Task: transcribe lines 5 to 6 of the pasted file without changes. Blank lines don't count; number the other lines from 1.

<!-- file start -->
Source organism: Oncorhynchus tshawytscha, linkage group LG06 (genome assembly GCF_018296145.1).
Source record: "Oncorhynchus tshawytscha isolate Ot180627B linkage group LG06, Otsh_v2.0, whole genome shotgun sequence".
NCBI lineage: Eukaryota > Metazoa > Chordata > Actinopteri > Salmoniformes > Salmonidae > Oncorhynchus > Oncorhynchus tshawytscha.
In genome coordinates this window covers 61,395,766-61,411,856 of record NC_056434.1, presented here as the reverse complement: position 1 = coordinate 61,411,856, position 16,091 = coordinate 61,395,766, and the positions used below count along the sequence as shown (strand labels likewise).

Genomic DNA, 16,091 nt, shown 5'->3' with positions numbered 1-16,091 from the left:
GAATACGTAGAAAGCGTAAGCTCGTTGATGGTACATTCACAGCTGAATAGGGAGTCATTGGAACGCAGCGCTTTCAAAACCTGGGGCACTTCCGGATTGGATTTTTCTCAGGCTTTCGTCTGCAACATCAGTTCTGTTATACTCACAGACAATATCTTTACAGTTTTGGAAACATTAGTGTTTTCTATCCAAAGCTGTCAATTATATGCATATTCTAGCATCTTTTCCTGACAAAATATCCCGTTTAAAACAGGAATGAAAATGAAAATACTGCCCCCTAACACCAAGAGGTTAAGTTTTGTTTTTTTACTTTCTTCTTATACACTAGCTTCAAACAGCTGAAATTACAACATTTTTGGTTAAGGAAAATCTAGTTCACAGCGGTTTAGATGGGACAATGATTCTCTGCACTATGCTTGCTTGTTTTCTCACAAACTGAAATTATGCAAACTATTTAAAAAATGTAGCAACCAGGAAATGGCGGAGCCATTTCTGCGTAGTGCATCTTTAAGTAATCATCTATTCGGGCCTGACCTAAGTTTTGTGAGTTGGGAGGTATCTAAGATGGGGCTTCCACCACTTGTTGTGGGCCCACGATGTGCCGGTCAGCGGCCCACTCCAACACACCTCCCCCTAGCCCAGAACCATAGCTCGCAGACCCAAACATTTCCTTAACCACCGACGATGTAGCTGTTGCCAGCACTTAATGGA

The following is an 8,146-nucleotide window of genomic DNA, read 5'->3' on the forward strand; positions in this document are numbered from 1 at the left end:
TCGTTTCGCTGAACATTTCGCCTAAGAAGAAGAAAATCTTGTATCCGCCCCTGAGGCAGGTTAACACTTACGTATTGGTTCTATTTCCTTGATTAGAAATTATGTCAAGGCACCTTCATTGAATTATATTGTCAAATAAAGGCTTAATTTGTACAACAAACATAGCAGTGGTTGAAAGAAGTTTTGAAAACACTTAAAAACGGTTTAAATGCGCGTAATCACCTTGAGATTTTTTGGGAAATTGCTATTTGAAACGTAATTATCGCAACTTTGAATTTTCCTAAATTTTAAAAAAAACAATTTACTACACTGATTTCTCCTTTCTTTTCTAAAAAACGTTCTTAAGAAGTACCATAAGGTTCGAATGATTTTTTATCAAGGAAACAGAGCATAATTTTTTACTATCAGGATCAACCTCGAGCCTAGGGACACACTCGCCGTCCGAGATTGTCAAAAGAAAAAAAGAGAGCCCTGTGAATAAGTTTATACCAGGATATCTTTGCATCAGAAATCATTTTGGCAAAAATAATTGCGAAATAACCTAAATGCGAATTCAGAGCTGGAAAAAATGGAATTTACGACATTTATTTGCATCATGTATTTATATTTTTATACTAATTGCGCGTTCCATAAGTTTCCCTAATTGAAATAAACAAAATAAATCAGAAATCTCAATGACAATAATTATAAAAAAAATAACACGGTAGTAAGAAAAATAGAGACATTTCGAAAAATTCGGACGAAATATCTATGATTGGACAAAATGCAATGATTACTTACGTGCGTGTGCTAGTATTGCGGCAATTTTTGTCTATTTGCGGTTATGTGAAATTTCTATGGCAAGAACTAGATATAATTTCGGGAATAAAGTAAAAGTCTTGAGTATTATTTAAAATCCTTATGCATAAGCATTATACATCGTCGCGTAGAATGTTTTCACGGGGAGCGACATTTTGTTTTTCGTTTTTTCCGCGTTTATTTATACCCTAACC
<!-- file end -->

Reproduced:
Genomic DNA, 16,091 nt, shown 5'->3' with positions numbered 1-16,091 from the left:
GAATACGTAGAAAGCGTAAGCTCGTTGATGGTACATTCACAGCTGAATAGGGAGTCATTGGAACGCAGCGCTTTCAAAACCTGGGGCACTTCCGGATTGGATTTTTCTCAGGCTTTCGTCTGCAACATCAGTTCTGTTATACTCACAGACAATATCTTTACAGTTTTGGAAACATTAGTGTTTTCTATCCAAAGCTGTCAATTATATGCATATTCTAGCATCTTTTCCTGACAAAATATCCCGTTTAAAACAGGAATGAAAATGAAAATACTGCCCCCTAACACCAAGAGGTTAAGTTTTGTTTTTTTACTTTCTTCTTATACACTAGCTTCAAACAGCTGAAATTACAACATTTTTGGTTAAGGAAAATCTAGTTCACAGCGGTTTAGATGGGACAATGATTCTCTGCACTATGCTTGCTTGTTTTCTCACAAACTGAAATTATGCAAACTATTTAAAAAATGTAGCAACCAGGAAATGGCGGAGCCATTTCTGCGTAGTGCATCTTTAAGTAATCATCTATTCGGGCCTGACCTAAGTTTTGTGAGTTGGGAGGTATCTAAGATGGGGCTTCCACCACTTGTTGTGGGCCCACGATGTGCCGGTCAGCGGCCCACTCCAACACACCTCCCCCTAGCCCAGAACCATAGCTCGCAGACCCAAACATTTCCTTAACCACCGACGATGTAGCTGTTGCCAGCACTTAATGGA